Posted by: emanon at November 28, 2005 11:36 AM

Someone said: "(erythorbic acid? potassium benzoate? I don't know what they are but they sound scary!)"

That's actually just as big of a problem: people fearing things with "scary names".

Potassium benzoate is just potassium salt, a simple preservative.

Erythorbic acid is vegetable derived and produced from sucrose. It's an antioxidant (i.e. preservative) and an isomer of vitamin C.

If you don't like preservatives, try and google a list of bacteria your body will be battling (and eventually losing to) on a regular basis without them.

It's like P.J. O'Rourke said on the complaints over auto pullution. You can have that or streets knee deep in horse dung. Do you want to die of cancer at age eighty or typhoid fever at age nine? Life expectancy keeps going up, folks. Chill.

Posted by: Citizen Of Trantor at November 28, 2005 12:30 PM

Anyone can have any allergy to anything, whether natural or artifical, so I am going to dispense some sage knowlege gained from a friend of mine who was definately broken- "if it doesnt burn your skin, its ok to inhale" should we be playing the role of consumers as well as guinea pig ?

Posted by: smartypants at November 28, 2005 04:25 PM

Natural and Artificial flavors are usually exactly the same thing (chemicals) but found in different ways. The chemical for banana flavoring can be found in the banana peel or made in a lab

Posted by: ChrisB at November 28, 2005 06:41 PM

This is broken. I'm vegan, and it would be great if companies would list whether something is animal derived under "natural flavorings." It is not easy to get a straight answer from the companies. It also requires that you identify the product in the store, write it down, then contact them, then buy it later. I pretty much stick with products than self-identify as "vegetarian" or "vegan" on the packaging if it's something I haven't already researched. More and more natural/organic type products are doing this, so I hope it becomes a standard.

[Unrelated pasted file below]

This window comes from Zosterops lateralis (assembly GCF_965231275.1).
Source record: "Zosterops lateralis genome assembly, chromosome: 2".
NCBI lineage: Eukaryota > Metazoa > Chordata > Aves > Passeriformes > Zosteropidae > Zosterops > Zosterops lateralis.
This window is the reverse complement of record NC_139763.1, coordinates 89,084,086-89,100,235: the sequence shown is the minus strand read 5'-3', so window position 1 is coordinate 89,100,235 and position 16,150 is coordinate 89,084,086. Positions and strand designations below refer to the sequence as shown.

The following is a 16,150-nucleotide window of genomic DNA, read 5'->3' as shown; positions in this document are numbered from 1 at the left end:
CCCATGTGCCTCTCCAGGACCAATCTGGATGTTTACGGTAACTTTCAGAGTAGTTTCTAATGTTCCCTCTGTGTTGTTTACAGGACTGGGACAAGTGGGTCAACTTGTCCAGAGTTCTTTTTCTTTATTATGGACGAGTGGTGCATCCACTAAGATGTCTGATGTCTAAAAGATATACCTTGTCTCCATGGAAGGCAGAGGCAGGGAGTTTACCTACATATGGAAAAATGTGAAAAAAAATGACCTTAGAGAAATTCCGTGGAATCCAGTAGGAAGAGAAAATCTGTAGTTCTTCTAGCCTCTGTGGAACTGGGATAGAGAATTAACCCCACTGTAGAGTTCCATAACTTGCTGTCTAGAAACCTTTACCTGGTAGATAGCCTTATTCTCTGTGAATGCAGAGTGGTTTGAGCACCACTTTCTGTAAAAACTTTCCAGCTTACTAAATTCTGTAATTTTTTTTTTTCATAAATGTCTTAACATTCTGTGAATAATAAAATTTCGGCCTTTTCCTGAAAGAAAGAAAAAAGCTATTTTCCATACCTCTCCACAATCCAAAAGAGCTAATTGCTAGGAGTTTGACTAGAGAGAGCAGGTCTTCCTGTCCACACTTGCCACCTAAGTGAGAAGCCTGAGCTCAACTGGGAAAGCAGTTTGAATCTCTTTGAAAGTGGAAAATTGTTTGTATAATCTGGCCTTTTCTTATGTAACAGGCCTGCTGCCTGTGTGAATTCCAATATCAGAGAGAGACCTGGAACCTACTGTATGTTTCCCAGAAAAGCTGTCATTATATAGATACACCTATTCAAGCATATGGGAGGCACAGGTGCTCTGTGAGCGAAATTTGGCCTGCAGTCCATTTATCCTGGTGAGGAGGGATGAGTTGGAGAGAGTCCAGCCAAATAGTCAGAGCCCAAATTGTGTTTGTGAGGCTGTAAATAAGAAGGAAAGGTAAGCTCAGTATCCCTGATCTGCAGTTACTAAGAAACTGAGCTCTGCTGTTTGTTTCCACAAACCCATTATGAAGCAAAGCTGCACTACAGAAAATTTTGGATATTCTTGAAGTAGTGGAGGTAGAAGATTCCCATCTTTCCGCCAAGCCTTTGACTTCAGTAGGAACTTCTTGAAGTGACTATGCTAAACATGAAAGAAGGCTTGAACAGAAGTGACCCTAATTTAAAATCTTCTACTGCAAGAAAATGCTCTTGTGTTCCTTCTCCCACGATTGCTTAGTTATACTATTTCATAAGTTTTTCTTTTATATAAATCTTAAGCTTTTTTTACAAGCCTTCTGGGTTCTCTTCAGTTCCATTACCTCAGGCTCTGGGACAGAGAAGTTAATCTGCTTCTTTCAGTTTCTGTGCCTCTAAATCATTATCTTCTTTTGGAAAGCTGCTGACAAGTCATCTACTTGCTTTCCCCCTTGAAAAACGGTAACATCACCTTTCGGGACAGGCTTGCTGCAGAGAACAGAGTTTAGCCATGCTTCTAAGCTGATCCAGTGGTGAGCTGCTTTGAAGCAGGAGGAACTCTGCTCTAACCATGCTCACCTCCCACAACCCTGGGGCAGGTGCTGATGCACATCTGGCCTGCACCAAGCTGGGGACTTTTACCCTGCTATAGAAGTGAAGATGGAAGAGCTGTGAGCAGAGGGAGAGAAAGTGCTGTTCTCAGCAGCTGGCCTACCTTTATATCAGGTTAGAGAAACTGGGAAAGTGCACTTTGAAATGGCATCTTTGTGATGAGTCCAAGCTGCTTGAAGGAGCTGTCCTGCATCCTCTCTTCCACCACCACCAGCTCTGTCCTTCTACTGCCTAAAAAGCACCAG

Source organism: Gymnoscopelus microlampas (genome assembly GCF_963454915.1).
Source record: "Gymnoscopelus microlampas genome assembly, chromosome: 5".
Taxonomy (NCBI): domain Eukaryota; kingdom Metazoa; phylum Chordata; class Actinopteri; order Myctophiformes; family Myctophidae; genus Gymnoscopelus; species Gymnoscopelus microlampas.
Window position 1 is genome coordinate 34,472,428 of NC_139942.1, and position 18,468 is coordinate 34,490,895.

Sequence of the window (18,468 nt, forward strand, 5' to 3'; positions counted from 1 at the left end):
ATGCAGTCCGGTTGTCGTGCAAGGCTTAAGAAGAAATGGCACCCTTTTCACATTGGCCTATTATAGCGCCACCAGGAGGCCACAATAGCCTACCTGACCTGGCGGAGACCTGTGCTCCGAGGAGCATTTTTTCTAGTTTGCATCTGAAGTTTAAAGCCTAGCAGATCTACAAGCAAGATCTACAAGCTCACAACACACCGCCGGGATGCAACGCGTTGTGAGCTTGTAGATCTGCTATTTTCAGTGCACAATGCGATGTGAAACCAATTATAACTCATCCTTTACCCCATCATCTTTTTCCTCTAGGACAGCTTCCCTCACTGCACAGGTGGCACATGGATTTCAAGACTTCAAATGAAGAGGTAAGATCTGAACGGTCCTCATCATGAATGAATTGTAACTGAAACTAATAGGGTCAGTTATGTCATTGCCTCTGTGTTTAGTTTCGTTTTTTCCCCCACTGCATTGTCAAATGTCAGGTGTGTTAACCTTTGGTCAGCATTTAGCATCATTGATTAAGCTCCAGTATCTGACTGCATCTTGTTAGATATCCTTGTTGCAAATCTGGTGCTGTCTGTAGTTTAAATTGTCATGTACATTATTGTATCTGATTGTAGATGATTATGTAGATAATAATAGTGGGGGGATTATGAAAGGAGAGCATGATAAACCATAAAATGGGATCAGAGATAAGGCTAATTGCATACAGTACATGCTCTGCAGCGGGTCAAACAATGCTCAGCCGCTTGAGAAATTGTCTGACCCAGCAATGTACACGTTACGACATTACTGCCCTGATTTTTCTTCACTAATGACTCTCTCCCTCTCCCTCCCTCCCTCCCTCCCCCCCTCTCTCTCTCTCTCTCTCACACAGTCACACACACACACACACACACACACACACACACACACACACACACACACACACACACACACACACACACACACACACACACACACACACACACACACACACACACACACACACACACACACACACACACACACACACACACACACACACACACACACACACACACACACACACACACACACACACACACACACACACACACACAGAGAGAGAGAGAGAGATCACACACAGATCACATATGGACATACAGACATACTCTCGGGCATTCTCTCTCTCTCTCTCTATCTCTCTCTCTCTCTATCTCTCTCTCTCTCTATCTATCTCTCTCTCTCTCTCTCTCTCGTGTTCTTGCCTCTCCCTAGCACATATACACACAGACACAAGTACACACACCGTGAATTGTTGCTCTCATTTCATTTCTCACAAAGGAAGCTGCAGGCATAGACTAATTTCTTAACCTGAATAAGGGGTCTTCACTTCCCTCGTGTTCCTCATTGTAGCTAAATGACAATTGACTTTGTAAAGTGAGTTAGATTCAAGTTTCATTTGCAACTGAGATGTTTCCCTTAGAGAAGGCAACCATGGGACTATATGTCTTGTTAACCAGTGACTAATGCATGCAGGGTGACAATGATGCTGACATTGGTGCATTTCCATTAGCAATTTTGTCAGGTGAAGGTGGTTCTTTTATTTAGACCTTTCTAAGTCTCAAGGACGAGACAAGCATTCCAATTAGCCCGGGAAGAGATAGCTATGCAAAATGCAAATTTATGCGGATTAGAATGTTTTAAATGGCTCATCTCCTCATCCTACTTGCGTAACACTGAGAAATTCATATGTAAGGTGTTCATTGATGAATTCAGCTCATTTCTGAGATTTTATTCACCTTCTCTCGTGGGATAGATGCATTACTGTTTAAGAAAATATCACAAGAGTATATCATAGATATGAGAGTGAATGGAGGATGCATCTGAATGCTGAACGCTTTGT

I found out that I am allergic to a spice called chevril. I would have severe reactions to things and didn't know what caused it. I finally isolated it when I bought a spice mix that contained chevril and had a reaction. I was able to figure it out by process of elimination. The "spices" category on labels is very annoying because even now that I know, I can't be 100% I'm avoiding it. Luckily, chevril is used only rarely as an ingredient, at least in the US. I totally sympathize with the person who is allergic to a common spice, rosemary.

Posted by: Dawn N at November 29, 2005 10:34 AM

Some of you are soooo close. One of the reasons an ingredient falls into the "flavorings" category is because it doesn't meet the minimum requirements to be called "something".

In order for "something" to be called Monosodium Glutamate (MSG) it has to meet a minimum purity level, (otherwise you could mix 5% MSG with 95% sawdust and call it MSG. So, if MSG, for example, is added and it is less than 96% pure, it can only be listed as "FLAVORING"!!

Needless to say it makes life real hard for those of us with an acute sensitivity (not allergy like many think) to something like MSG - HI HO Headaches - AWAAAAAAYYYYYYYY

Posted by: Tom at December 2, 2005 04:17 PM

page 119-129 (subchapter "food product design") in "Fast Food Nation" by Eric Schlosser address this very topic, it is just a long list of chemicals really...

Posted by: Bob at February 15, 2006 12:11 AM

I have severe reactions to certain preservatives and nitrates, but both are generally listed only as "preservatives" and "nitrates"

I usually have to stick to whole foods or things I've tried before. I know that many products people have reactions to are listed, but not everyone is allergic to peanuts and milk.

Posted by: Casey at February 27, 2006 01:15 AM

I have severe reactions to certain preservatives and nitrates, but both are generally listed only as "preservatives" and "nitrates"

I usually have to stick to whole foods or things I've tried before. I know that many products people have reactions to are listed, but not everyone is allergic to peanuts and milk.

Posted by: Casey at February 27, 2006 01:15 AM